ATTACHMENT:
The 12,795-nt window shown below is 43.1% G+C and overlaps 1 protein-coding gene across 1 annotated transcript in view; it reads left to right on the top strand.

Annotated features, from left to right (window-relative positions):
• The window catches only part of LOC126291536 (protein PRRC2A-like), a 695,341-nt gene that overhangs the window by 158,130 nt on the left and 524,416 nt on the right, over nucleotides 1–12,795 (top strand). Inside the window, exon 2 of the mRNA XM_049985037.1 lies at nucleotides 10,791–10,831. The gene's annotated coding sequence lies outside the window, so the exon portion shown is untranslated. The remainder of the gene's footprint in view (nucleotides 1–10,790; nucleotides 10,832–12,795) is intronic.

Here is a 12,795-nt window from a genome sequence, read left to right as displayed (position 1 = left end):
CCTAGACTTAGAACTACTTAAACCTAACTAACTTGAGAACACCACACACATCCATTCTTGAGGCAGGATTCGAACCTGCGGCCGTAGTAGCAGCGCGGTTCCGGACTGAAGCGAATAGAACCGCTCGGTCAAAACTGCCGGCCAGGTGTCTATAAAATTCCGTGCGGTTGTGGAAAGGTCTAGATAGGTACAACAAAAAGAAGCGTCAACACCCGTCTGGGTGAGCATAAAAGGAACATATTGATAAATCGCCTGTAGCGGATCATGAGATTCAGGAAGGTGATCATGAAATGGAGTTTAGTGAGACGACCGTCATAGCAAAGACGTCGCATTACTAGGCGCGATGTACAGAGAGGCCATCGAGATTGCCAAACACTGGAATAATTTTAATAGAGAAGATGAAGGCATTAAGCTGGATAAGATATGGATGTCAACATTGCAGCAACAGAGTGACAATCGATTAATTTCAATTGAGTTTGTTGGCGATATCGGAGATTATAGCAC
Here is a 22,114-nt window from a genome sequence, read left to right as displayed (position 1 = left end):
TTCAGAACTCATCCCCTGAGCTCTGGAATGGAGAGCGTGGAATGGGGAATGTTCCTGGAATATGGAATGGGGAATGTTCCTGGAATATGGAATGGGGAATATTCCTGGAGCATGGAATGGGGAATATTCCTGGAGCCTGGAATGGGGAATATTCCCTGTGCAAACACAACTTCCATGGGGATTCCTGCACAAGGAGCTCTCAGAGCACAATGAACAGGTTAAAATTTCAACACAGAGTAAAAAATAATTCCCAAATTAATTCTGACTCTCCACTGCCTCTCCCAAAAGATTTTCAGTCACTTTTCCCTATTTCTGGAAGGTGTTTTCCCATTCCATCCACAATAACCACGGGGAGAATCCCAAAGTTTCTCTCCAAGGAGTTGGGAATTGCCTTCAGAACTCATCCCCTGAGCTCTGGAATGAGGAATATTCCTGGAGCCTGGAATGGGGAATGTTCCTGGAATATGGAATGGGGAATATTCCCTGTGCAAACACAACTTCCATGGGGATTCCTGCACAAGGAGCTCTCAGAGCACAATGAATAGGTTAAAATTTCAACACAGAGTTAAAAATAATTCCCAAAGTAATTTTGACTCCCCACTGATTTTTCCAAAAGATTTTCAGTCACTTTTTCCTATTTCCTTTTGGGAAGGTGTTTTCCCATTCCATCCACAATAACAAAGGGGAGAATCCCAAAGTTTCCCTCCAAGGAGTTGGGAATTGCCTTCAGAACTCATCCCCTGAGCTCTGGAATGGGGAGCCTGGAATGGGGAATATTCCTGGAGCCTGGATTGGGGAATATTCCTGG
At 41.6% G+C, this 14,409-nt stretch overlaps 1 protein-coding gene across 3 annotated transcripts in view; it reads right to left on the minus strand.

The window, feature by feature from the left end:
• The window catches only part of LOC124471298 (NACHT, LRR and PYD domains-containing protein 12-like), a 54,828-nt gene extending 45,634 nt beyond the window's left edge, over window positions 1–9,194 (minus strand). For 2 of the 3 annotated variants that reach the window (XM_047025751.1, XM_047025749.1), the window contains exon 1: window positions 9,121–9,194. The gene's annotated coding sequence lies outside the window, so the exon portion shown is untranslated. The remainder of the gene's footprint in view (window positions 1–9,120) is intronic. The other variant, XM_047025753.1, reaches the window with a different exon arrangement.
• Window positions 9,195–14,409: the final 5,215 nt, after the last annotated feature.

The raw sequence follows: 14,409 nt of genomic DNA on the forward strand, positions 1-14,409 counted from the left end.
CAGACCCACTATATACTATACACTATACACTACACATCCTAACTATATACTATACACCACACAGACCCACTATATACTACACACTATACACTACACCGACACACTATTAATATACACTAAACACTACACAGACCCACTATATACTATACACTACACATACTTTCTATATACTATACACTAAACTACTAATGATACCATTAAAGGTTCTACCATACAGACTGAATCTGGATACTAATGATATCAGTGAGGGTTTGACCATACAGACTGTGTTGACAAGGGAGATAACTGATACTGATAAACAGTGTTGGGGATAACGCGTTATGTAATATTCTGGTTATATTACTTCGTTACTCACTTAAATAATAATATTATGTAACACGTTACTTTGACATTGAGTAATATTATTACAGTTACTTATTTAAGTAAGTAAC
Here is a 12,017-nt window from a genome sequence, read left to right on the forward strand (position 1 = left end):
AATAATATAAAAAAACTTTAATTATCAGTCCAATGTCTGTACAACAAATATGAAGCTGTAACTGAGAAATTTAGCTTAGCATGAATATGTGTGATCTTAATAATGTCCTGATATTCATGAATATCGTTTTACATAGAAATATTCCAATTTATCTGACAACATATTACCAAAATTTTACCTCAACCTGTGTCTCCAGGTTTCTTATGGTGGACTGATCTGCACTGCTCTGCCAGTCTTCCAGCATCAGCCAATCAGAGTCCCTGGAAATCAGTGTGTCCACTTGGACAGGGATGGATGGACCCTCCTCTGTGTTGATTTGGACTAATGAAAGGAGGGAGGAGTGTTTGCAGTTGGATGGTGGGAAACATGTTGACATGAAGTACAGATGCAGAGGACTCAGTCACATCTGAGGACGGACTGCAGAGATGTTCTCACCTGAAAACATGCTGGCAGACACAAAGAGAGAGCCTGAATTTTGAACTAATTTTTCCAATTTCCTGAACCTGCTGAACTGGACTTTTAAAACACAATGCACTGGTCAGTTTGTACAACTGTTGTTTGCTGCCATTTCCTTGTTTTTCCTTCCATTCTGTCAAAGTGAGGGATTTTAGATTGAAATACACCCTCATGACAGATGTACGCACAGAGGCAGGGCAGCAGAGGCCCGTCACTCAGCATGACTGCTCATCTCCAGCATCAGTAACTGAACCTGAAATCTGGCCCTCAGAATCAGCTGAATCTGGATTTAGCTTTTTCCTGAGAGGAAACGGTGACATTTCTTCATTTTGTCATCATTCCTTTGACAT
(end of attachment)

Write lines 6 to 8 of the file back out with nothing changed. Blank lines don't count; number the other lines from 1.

Here is a 22,114-nt window from a genome sequence, read left to right as displayed (position 1 = left end):
TTCAGAACTCATCCCCTGAGCTCTGGAATGGAGAGCGTGGAATGGGGAATGTTCCTGGAATATGGAATGGGGAATGTTCCTGGAATATGGAATGGGGAATATTCCTGGAGCATGGAATGGGGAATATTCCTGGAGCCTGGAATGGGGAATATTCCCTGTGCAAACACAACTTCCATGGGGATTCCTGCACAAGGAGCTCTCAGAGCACAATGAACAGGTTAAAATTTCAACACAGAGTAAAAAATAATTCCCAAATTAATTCTGACTCTCCACTGCCTCTCCCAAAAGATTTTCAGTCACTTTTCCCTATTTCTGGAAGGTGTTTTCCCATTCCATCCACAATAACCACGGGGAGAATCCCAAAGTTTCTCTCCAAGGAGTTGGGAATTGCCTTCAGAACTCATCCCCTGAGCTCTGGAATGAGGAATATTCCTGGAGCCTGGAATGGGGAATGTTCCTGGAATATGGAATGGGGAATATTCCCTGTGCAAACACAACTTCCATGGGGATTCCTGCACAAGGAGCTCTCAGAGCACAATGAATAGGTTAAAATTTCAACACAGAGTTAAAAATAATTCCCAAAGTAATTTTGACTCCCCACTGATTTTTCCAAAAGATTTTCAGTCACTTTTTCCTATTTCCTTTTGGGAAGGTGTTTTCCCATTCCATCCACAATAACAAAGGGGAGAATCCCAAAGTTTCCCTCCAAGGAGTTGGGAATTGCCTTCAGAACTCATCCCCTGAGCTCTGGAATGGGGAGCCTGGAATGGGGAATATTCCTGGAGCCTGGATTGGGGAATATTCCTGG
At 41.6% G+C, this 14,409-nt stretch overlaps 1 protein-coding gene across 3 annotated transcripts in view; it reads right to left on the minus strand.